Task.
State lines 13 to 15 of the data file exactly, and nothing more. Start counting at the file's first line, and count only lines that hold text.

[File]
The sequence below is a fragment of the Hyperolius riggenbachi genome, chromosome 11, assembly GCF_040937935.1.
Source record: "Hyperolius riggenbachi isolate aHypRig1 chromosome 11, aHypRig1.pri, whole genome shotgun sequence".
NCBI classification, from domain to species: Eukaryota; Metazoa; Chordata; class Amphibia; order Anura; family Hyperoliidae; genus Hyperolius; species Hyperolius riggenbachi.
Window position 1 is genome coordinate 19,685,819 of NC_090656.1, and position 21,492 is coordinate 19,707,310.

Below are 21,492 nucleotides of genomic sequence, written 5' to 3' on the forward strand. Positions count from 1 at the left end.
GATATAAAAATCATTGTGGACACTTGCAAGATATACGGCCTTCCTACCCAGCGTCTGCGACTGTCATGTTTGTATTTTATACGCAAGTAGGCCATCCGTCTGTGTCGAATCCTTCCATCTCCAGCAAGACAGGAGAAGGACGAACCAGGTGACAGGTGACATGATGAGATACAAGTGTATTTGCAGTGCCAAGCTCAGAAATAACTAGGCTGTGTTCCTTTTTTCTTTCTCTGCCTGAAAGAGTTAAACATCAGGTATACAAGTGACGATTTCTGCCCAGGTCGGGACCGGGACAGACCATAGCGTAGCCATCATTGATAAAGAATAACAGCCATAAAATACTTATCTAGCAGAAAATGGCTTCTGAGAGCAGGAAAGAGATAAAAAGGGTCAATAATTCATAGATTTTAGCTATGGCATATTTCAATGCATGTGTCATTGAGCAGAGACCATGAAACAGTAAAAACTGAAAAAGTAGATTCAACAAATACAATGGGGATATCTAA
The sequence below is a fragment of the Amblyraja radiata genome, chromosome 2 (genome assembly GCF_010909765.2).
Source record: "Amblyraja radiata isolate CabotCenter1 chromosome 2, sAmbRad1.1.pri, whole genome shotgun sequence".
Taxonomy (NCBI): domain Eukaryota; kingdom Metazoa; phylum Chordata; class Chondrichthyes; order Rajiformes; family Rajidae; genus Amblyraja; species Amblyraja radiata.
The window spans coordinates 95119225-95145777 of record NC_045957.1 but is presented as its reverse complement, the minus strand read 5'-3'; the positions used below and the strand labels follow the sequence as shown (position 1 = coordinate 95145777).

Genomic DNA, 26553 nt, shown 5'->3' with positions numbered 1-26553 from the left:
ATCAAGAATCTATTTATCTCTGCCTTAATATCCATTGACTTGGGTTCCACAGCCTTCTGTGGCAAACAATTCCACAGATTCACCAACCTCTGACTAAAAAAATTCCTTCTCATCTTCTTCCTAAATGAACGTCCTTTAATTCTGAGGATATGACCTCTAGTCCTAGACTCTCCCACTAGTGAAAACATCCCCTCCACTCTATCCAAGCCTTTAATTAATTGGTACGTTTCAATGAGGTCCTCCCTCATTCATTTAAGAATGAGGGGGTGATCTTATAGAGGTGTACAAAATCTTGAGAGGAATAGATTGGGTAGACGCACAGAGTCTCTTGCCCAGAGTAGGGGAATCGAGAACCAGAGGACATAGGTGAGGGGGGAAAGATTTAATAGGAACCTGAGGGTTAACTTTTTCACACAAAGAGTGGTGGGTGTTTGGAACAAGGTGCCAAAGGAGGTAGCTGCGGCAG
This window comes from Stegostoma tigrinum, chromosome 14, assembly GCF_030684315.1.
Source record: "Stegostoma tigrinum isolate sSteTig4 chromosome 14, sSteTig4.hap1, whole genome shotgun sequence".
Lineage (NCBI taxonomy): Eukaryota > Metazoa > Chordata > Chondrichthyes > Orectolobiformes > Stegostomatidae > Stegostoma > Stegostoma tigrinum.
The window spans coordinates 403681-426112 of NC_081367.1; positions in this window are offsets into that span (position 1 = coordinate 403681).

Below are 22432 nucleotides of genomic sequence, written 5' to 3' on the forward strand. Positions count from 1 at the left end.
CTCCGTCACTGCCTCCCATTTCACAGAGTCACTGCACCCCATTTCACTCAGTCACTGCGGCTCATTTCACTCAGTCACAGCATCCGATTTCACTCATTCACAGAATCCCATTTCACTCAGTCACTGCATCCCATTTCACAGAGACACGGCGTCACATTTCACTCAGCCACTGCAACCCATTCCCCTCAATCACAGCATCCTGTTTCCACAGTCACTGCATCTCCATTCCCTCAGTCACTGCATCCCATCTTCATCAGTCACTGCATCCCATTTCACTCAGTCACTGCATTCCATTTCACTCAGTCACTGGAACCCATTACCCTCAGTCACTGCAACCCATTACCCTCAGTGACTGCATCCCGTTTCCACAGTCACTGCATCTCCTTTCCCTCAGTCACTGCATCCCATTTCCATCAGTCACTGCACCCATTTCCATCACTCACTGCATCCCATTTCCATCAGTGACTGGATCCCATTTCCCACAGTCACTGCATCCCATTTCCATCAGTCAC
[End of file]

This window comes from Stegostoma tigrinum, chromosome 14, assembly GCF_030684315.1.
Source record: "Stegostoma tigrinum isolate sSteTig4 chromosome 14, sSteTig4.hap1, whole genome shotgun sequence".
Lineage (NCBI taxonomy): Eukaryota > Metazoa > Chordata > Chondrichthyes > Orectolobiformes > Stegostomatidae > Stegostoma > Stegostoma tigrinum.